The trip was financed by her father, who accompanied her on the journey with the intention of also entering Syria, and was made without the knowledge of her family at home. Her husband, unaware of her plans, reported her disappearance to police.

After arriving in Istanbul Kanjou’s father changed him mind, but she remained determined to cross the border and meet up with IS members. He lost contact with her and returned to Israel on August 26.

Two days later, Turkish police captured Kanjou as she attempted to cross the border into Syria. Turkish authorities sent her back to Israel, where she was promptly arrested by security forces upon arrival in Ben Gurion International Airport.

Kanjou holds a doctoral degree in Islam from Al-Azhar University in Cairo, Egypt, and admitted to Shin Bet interrogators she had been planning for months to join the Islamic State. She had no previous criminal past.

Over the past several years, the number of Palestinian and Israeli Arab volunteer recruits has increased among Syrian rebel groups, and the Shin Bet believes that more than 40 Israeli Arabs have joined the Islamic State in the last two years.

In May the Lod District Court sentenced an Israeli-Arab man to 18 months in prison for trying to join IS. A month earlier another man was sentenced to five years in prison after being convicted of traveling to Syria to join the al-Nusra Front and fight against President Bashar Assad’s regime.

In July 2015 five Israeli Arabs, including two teachers, were indicted for supporting the Islamic State group and promoting jihadist ideology in their classes.



CAIR Warns Donald Trump's Comments Endanger Muslim Women

July 6, 2016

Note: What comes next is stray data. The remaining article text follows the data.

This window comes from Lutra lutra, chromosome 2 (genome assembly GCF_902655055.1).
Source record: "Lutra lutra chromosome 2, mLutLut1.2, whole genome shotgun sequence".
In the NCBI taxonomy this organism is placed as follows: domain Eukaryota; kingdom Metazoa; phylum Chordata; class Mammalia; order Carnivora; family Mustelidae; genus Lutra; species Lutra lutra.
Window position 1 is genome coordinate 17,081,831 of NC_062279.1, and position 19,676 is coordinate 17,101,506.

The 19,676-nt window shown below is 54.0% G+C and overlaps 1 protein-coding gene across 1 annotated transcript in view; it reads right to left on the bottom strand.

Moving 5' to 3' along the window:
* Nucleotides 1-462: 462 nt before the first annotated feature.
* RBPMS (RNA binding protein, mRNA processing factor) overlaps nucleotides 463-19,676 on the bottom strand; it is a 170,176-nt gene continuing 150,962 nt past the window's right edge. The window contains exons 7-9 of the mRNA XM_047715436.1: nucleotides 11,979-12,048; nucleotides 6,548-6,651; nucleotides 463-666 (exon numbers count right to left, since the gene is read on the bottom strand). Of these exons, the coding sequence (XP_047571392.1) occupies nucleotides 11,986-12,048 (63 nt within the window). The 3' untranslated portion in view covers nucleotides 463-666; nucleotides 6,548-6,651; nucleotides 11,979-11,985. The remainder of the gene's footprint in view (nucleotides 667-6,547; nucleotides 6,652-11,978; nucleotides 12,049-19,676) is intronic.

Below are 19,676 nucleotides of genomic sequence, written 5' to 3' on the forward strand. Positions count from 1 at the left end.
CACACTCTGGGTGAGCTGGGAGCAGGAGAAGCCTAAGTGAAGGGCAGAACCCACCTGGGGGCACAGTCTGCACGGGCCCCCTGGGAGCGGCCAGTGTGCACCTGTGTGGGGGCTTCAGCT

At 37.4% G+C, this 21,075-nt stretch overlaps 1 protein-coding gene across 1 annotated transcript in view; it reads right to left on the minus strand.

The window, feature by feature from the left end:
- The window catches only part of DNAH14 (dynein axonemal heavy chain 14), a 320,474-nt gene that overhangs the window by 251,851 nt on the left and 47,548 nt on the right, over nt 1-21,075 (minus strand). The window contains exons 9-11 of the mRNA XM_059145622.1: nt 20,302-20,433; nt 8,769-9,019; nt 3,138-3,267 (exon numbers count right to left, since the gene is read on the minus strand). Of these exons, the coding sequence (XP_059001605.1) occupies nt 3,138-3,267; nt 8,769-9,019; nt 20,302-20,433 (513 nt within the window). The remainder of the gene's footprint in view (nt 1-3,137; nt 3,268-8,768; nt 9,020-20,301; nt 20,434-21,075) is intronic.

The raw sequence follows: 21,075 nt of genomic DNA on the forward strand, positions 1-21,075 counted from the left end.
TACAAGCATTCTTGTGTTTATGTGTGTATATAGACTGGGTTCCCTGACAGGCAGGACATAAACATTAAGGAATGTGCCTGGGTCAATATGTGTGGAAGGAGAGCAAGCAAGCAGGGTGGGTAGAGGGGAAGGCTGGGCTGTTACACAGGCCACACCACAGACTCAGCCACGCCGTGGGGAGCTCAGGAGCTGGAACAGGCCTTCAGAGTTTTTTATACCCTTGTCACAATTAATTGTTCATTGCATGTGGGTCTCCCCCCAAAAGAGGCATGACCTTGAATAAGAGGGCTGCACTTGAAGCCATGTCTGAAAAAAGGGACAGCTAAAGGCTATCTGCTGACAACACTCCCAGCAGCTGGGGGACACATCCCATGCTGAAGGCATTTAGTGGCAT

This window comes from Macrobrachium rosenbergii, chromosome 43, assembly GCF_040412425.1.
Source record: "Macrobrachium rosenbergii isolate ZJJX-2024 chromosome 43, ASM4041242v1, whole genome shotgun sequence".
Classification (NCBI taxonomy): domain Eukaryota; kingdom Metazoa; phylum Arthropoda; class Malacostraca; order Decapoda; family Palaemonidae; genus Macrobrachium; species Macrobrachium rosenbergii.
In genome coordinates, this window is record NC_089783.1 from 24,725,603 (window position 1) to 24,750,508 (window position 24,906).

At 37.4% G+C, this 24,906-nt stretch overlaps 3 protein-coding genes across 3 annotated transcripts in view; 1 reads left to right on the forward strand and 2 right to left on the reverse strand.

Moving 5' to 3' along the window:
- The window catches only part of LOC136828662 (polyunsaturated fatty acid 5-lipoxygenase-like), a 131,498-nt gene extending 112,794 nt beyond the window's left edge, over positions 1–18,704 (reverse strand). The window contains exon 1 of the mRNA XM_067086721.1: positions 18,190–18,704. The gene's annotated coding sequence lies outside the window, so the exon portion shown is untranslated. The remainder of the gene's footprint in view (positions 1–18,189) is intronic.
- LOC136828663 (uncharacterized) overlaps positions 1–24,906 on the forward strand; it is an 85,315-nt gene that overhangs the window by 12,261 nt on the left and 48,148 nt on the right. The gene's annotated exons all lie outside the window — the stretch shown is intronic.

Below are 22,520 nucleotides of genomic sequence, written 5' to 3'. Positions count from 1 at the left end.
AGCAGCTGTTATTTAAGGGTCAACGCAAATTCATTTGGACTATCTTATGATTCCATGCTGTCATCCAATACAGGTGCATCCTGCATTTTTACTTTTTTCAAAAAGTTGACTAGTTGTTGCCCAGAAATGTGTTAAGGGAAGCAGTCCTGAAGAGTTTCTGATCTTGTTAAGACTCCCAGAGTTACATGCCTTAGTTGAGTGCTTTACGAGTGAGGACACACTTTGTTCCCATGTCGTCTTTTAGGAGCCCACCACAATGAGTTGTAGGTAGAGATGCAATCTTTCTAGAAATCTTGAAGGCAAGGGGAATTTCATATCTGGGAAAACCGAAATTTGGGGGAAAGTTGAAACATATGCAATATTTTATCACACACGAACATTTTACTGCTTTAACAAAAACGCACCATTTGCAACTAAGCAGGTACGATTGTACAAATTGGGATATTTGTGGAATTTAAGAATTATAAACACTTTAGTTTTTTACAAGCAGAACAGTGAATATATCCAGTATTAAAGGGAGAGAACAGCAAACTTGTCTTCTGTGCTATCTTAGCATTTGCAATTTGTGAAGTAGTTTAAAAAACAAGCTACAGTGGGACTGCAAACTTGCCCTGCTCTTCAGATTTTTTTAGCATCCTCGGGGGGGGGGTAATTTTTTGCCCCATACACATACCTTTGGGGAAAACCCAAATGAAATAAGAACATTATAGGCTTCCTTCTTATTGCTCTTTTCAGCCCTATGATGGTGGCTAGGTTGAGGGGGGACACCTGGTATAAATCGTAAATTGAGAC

This comes as the Council on American-Islamic Relations is warning "American Muslims, and particularly Muslim women, are facing an unprecedented spike in discrimination and hate attacks, due in no small part to Donald Trump’s Islamophobic rhetoric and policy proposals." This comes after Donald Trump’s comments during a town hall in New Hampshire on Thursday.

Trump Supporter: "Just to mix quickly homeland security and jobs. Why aren’t we putting our retiree—our military retirees on that border or in TSA? Get rid of all these 'hibijabis' they wear at TSA."

Donald Trump: "Well, I—"

Trump Supporter: "I’ve seen them myself."

Donald Trump: "Yeah, I understand that. Yeah."

Trump Supporter: "We need the veterans back in there to take it. They’ve fought for this country and defended it. They’ll still do it."

Donald Trump: "OK."

Trump Supporter: "Thank you."

Donald Trump: "You know, and we are looking at that. And we are looking at that. We’re looking at a lot of things."



Islamic State terrorists use WhatsApp, Telegram to sell women, girls as sex slaves

July 5, 2016

KHANKE, Iraq: The advertisement on the Telegram app is as chilling as it is incongruous: A girl for sale is "Virgin. Beautiful. 12 years old.... Her price has reached $12,500 and she will be sold soon."

The posting in Arabic appeared on an encrypted conversation along with ads for kittens, weapons and tactical gear. It was shared with the Associated Press by an activist with the minority Yazidi community , whose women and children are being held as sex slaves by the extremists.

While the Islamic State group is losing territory in its self-styled caliphate, it is tightening its grip on the estimated 3,000 women and girls held as sex slaves. In a fusion of ancient barbaric practices and modern technology, IS sells the women like chattel on smart phone apps and shares databases that contain their photographs and the names of their "owners" to prevent their escape through IS checkpoints. The fighters are assassinating smugglers who rescue the captives, just as funds to buy the women out of slavery are drying up.

The thousands of Yazidi women and children were taken prisoner in August 2014, when IS fighters overran their villages in northern Iraq with the aim to eliminate the Kurdish-speaking minority because of its ancient faith. Since then, Arab and Kurdish smugglers managed to free an average of 134 people a month. But by May, an IS crackdown reduced those numbers to just 39 in the last six weeks, according to figures provided by the Kurdistan regional government.

Mirza Danai, founder of the German-Iraqi aid organization Luftbrucke Irak, said in the last two or three months, escape has become more difficult and dangerous.